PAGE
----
At any rate, the movie goes back to where it begins and we find the family going to a neighborhood party and new neighbors move in across the street from them. The only member of this family that will play any real part is Sonja (Marie Hammer Boda) their teenage daughter, whom Gustav is immediately in love with. I say love but I apparently mean creepy obsessed with, I mean the very first thing he does after they move in is set up in his bedroom which looks into Sonja’s and watch her undress with binoculars. She catches him, but instead of being upset with him when he talks to her the next day she seems to think it’s perfectly fine. And quite the brave move talking to a woman after she caught you spying on her from your bedroom.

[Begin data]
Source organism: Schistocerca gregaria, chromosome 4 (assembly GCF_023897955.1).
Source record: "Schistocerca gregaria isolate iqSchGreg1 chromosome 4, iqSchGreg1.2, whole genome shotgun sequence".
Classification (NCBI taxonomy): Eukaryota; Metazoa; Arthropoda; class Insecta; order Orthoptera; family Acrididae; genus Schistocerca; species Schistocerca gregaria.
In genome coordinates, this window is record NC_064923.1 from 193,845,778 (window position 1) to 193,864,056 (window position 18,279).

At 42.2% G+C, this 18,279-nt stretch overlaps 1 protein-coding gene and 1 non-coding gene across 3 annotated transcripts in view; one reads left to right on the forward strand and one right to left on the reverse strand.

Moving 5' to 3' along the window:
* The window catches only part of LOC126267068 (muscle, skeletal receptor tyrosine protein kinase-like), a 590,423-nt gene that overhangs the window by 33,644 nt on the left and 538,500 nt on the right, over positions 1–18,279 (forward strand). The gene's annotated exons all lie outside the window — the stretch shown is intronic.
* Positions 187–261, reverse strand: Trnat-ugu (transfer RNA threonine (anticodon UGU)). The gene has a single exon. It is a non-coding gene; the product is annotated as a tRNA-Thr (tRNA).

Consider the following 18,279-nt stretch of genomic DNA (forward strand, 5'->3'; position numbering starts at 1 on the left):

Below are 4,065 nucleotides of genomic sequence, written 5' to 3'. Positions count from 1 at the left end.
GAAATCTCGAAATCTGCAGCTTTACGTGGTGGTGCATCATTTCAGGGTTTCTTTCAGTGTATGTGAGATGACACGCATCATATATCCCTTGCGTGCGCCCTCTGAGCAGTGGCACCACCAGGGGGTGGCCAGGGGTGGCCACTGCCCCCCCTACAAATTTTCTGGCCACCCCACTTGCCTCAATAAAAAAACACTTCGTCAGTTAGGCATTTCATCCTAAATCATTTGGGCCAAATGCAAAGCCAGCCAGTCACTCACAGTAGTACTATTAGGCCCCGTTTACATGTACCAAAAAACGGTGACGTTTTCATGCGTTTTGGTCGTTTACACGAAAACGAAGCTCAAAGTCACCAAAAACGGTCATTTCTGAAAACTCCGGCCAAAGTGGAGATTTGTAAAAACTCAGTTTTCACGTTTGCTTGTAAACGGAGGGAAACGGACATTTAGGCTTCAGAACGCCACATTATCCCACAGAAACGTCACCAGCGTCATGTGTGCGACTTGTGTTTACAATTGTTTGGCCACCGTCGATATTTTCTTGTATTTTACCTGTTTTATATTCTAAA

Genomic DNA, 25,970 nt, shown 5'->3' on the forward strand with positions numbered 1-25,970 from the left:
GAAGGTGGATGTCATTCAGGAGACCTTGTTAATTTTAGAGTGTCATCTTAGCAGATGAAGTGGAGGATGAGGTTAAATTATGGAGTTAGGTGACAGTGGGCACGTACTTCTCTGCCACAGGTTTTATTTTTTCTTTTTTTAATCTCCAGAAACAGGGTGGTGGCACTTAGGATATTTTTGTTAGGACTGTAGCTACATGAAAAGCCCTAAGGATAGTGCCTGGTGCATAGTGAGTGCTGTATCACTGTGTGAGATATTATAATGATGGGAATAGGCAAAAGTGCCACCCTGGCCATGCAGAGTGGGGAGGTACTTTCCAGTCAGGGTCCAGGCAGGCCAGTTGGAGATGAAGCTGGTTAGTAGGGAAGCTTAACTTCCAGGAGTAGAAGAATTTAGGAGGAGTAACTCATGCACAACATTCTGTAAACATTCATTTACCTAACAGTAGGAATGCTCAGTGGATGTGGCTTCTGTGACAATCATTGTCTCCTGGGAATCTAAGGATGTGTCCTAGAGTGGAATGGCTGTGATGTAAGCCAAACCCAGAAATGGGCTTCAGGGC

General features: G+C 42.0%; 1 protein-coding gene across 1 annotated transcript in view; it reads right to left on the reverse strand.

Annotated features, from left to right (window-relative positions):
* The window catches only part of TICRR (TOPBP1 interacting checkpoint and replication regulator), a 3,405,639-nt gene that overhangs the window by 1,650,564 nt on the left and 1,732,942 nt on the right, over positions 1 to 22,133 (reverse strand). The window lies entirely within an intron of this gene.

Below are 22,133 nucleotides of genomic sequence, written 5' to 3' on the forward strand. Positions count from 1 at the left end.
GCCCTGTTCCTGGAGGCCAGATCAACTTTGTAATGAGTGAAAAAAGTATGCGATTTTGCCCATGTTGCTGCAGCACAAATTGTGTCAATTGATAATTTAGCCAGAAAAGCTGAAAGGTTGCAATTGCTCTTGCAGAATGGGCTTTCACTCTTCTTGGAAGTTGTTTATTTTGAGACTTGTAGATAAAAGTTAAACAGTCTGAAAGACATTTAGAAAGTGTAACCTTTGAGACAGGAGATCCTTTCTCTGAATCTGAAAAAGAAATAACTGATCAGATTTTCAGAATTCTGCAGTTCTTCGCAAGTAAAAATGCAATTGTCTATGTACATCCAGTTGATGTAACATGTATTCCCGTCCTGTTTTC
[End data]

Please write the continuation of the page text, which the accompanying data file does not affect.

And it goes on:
Despite the creep factor, I was hopeful of a rather insightful movie dealing with the interpersonal toll on a family (and friends) that a crisis of this nature would have. We hear all over the news that there is a virus that is spreading and that a cordon is being setup. One the elderly neighbors at the party says that her husband is dead on the floor in her living room and when Dino checks it out he finds nothing. A short time later the military moves in and starts draping homes in giant hefty garbage bags and hosing down the neighborhood, I can only assume to try and stop the virus from spreading. There are some great opportunities for development of the family aspect here since they are trapped in their home with no where to go without being shot out right by the military, but this gets very lost in the focus on Gustav and his continuing creepy pursuit of Sonja (more binoculars). The most emotionally charged moment was when everyone is eating a stew (food supplies were low) and Maj comes by looking for her pet rabbit, and it is obvious what is for dinner. That is the only time I felt anything akin to dismay for these people, especially Maj as they lied to her and told her he ran away.